Hydrocodone Overdose | Signs, Symptoms, & Treatment Options
Hydrocodone is highly prone to abuse, which can result in serious short- and long-term health problems, including life-threatening opioid overdose events.
Hydrocodone is a strong semi-synthetic opioid analgesic (painkiller) that is created by chemically modifying the opiate drug codeine. It is used in a variety of brand-name and generic medications intended for moderate to severe pain relief, sometimes including chronic pain relief.
Hydrocodone is often used in combination products featuring hydrocodone and acetaminophen (Norco, Vicodin, Lortab, etc.), or hydrocodone and ibuprofen (Ibudone, Vicoprofen, etc.).
Hydrocodone’s mechanism of action is similar to that of other opioid drugs like morphine, oxycodone, heroin, and fentanyl.
When used, hydrocodone is absorbed into the bloodstream and binds to opioid receptors in the central nervous system. This calms mental and physical tension and changes how the nervous system responds to pain.
However, hydrocodone also activates the body‘s habit-building dopamine system. At higher doses, this can trigger a pleasurable euphoria that increases the risk of addiction and overdose.
An overdose occurs when a person’s dose of hydrocodone causes dangerous side effects, especially breathing problems.
This can cause lasting harm or death, especially if hydrocodone is abused with other CNS depressant drugs (alcohol, benzodiazepines, sleeping pills,) or potent CNS stimulants (cocaine, methamphetamine, amphetamines).
Signs & Symptoms Of Hydrocodone Overdose
Opioid overdoses, including hydrocodone overdose, are extremely dangerous and can be recognized by certain distinctive symptoms, namely:
- slow or shallow breathing
- weak and slow pulse
- deep snoring or gurgling, known as the opioid ‘death rattle’
- severe drowsiness and heavy nodding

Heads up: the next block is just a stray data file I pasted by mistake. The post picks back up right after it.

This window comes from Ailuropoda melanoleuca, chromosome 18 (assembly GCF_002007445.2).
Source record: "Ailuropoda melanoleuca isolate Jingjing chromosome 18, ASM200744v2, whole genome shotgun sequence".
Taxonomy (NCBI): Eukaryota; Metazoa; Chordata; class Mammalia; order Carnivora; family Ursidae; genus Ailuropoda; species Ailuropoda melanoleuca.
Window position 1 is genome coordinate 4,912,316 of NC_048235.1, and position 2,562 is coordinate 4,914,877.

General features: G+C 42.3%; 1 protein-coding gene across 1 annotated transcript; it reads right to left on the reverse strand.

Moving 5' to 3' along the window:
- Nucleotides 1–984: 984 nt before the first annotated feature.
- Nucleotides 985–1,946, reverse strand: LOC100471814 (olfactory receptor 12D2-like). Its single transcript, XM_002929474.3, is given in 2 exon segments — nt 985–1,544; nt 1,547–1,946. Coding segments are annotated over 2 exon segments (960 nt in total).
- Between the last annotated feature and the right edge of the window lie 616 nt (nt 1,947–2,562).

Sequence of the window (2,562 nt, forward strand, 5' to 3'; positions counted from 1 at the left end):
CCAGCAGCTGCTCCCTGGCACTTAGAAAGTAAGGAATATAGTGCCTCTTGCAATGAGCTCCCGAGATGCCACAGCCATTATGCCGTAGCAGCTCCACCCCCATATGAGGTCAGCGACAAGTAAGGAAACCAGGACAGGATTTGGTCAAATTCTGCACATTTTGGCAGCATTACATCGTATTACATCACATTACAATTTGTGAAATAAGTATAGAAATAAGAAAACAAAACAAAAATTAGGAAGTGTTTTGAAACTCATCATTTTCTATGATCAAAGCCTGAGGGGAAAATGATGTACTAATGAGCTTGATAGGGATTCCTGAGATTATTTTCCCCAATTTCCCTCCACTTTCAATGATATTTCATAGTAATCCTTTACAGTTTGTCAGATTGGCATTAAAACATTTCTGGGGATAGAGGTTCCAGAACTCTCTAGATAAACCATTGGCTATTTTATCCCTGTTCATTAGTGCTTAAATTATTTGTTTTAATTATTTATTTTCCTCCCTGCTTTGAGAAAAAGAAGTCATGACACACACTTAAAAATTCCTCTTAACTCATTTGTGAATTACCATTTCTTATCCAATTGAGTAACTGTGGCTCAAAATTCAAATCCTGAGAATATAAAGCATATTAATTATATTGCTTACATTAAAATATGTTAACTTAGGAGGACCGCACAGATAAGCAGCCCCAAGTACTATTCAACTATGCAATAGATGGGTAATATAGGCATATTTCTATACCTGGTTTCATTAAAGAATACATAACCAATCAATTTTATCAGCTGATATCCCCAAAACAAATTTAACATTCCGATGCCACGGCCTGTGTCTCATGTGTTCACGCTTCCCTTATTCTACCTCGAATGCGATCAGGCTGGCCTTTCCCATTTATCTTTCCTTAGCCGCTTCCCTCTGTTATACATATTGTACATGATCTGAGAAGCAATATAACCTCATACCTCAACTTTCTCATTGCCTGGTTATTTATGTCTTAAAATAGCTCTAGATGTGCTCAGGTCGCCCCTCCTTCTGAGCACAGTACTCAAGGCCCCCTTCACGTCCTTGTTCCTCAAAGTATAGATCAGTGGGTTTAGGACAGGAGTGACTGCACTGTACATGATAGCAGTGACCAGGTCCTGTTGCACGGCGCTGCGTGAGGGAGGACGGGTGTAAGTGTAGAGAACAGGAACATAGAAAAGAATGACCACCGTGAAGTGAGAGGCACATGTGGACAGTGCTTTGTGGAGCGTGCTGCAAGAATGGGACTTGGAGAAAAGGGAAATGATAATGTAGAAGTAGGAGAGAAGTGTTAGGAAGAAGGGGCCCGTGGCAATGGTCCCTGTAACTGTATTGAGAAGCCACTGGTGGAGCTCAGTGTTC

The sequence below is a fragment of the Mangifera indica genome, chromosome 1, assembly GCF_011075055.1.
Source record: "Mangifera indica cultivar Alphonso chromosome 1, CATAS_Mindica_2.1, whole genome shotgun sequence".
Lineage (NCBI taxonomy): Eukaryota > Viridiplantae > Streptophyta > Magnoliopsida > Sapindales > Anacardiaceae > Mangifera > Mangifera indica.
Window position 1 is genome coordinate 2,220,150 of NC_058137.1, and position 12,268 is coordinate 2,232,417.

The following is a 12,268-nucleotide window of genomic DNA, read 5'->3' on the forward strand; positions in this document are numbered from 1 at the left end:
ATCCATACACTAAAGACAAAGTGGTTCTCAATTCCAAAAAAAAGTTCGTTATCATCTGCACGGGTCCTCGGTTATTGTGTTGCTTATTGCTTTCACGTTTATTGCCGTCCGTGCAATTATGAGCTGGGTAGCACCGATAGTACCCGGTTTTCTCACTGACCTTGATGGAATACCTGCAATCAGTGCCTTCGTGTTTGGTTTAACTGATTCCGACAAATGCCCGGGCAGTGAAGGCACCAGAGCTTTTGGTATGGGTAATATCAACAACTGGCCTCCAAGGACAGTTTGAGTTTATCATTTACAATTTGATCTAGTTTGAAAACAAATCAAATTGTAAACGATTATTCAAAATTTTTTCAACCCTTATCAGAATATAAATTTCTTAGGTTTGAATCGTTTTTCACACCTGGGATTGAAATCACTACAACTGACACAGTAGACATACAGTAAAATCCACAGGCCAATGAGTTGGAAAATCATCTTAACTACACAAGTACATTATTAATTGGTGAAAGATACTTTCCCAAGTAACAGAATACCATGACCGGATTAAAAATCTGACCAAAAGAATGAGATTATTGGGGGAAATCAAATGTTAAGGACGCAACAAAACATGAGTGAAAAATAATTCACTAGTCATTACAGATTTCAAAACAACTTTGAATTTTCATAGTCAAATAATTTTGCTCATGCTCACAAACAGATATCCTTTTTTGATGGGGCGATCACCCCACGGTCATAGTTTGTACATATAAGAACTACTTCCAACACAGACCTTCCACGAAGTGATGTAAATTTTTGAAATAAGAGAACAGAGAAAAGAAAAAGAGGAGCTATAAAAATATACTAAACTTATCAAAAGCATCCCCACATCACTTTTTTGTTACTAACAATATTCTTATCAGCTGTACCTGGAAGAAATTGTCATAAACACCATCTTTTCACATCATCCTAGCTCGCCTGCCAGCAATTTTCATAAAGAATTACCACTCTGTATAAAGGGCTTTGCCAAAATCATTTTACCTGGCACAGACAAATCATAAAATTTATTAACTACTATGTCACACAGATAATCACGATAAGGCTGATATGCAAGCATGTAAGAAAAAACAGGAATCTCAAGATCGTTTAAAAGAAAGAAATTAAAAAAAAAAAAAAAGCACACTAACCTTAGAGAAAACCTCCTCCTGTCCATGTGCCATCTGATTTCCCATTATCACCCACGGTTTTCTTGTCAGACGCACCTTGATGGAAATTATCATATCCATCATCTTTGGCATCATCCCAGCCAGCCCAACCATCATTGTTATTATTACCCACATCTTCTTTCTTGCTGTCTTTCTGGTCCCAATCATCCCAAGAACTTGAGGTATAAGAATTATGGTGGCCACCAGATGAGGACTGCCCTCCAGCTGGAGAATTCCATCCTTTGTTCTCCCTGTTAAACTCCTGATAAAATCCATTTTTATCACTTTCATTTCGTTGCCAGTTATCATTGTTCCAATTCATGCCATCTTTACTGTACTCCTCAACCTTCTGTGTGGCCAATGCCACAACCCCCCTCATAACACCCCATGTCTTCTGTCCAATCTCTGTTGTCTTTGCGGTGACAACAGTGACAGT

- pale, cold, and clammy skin
- blue-tinted fingertips and lips
- constricted, pinpoint pupils
- unresponsiveness or coma
Substance abuse can involve a wide-range of different substances and combinations of drugs, yielding a variety of physical and behavioral reactions and levels of risk for drug overdose.
Signs & Symptoms Of Acetaminophen Toxicity
Abusing certain hydrocodone combination products can also result in acetaminophen overdose, another dangerous form of drug overdose that is associated with severe liver damage, potentially including fatal liver failure.
Signs and symptoms of acetaminophen toxicity may include:
- abdominal pain
- nausea and vomiting
- loss of appetite
- jaundiced (yellowed) eyes and skin
It can take twelve hours or more for these symptoms to appear after the overdose occurs. If you or someone around you begin to experience these signs and symptoms, seek medical help as soon as you can.
Hydrocodone Overdose Treatment
Opioids are involved in nearly 70% of United States drug overdose deaths.
If you recognize or suspect that an opioid overdose has occurred, it is extremely important that you react quickly. Each minute that a person goes without adequate oxygen increases the risk of death or lasting physical and mental injury.